US President Barack Obama was among the first world leaders to tweet his congratulations, describing the deal as “huge.”

US Secretary of State John Kerry, who was active in the negotiations, said the deal “will help the world prepare” for impacts of climate change that are either already here or are on the way, adding that it could prevent the worst environmental effects from coming to pass.

“We’ve taken a critical step forward,” Kerry said, adding that the next actions will be equally important.

The measures agreed to in the final draft include a peak in greenhouse gas emissions as soon as possible. All countries will be required to report on national inventories of emissions by source, as well to explain their mitigation efforts.

The deal also spells out that the efforts will keep global temperature rises to “well below 2C” and to pursue efforts to limit it at 1.5C.

The delegates also agreed to review their climate progress every five years. Countries will revisit their national climate plans in 2018 before they come into affect post-2020. They would next be reviewed in 2023, and new commitments revisited in 2025, and every five years from then onward.

Richer nations will deliver what Fabius called a “floor” of at least $100 billion in climate finance for developing nations annually by 2020, with a commitment to even deeper financing in the future.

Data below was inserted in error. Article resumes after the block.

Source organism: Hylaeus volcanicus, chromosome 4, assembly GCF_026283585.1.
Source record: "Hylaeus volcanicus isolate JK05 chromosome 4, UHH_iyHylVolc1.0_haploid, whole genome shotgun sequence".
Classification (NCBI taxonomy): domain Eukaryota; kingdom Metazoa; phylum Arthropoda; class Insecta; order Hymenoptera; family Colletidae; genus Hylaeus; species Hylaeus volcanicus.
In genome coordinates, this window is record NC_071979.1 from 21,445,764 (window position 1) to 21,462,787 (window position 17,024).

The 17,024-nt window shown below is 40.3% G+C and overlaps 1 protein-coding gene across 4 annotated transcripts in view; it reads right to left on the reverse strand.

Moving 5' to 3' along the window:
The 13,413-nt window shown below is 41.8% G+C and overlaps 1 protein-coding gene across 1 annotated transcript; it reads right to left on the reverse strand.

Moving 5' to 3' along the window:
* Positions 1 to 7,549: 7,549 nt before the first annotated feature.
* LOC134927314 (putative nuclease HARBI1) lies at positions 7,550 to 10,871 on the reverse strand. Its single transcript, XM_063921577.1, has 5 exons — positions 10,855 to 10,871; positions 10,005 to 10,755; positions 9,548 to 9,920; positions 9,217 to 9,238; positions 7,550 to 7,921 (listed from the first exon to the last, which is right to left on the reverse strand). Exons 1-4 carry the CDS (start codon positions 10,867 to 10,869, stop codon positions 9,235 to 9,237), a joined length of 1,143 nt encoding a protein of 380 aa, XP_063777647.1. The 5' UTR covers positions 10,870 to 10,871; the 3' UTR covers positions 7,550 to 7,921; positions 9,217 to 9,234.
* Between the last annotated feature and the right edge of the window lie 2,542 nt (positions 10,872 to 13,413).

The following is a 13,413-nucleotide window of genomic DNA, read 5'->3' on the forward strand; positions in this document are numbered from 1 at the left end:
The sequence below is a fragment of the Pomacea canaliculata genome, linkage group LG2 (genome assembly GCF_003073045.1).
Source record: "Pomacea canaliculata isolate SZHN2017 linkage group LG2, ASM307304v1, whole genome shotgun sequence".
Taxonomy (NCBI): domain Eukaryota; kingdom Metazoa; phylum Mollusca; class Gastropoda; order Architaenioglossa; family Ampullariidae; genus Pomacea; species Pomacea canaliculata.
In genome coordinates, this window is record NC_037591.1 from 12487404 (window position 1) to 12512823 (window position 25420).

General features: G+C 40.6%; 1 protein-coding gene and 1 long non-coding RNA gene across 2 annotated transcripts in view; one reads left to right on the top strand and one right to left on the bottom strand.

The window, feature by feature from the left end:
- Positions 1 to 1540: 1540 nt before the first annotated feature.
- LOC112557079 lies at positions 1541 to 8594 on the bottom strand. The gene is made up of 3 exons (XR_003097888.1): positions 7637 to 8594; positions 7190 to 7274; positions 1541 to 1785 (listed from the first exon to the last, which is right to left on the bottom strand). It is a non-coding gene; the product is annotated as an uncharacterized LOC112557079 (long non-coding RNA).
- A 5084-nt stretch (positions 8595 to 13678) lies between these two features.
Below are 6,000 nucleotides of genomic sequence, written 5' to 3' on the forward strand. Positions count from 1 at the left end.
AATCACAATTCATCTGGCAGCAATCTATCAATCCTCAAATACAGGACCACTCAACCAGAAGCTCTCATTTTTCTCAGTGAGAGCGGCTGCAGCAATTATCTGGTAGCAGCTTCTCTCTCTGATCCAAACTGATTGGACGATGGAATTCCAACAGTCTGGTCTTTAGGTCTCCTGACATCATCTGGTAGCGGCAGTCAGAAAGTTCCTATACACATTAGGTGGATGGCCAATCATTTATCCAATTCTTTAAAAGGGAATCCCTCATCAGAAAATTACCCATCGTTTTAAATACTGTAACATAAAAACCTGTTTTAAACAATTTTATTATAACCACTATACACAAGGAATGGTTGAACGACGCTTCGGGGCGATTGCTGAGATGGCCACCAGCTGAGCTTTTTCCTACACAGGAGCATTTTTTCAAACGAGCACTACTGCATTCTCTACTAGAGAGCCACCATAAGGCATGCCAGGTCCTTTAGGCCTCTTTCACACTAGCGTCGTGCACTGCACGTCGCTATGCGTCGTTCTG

Before the deal was formally struck, the mood among delegates waiting for the plenary session to resume was reported to be buoyant.

Fabius was applauded as he entered the hall ahead of the announcement. Both Hauge and Jonas Helseth, director of Bellona Europa, have noted throughout the talks that Fabius has taken a no nonsense approach to the negotiations and carefully kept delegates focused on reaching the deal they did on Saturday.

There are still a number of dangling issues.

National emissions reductions proposals submitted for the summit still fall short of the 2C goal, the threshold at which scientists believe the most catastrophic effects of climate change could be avoided. Hauge’s own calculations indicate that at current rates, the world is in for something closer to a 3.5C temperature rise.

What’s more is that the accord, for all of the delegates’ emphasis on a wholesale switch to renewable power, makes no mention of when fossil fuels will be phased out entirely.

The penultimate draft circulated at Le Bourget said parties would work “toward reaching greenhouse gas emissions neutrality in the second half of the century,” while the adopted agreement says noting of the sort.

But Hauge said that the delegates have a common understanding of what lies ahead, and the urgency with which it needs to be addressed.

“I think with CCS and biomass we have shown stake holders that there is possibility to move if they dare – and they’re showing they want to take that dare,” he said.

“And now world leaders understand we can’t go backward on this,” added Hauge. “The agreement is more strict than any other and we are all accountable to one another.”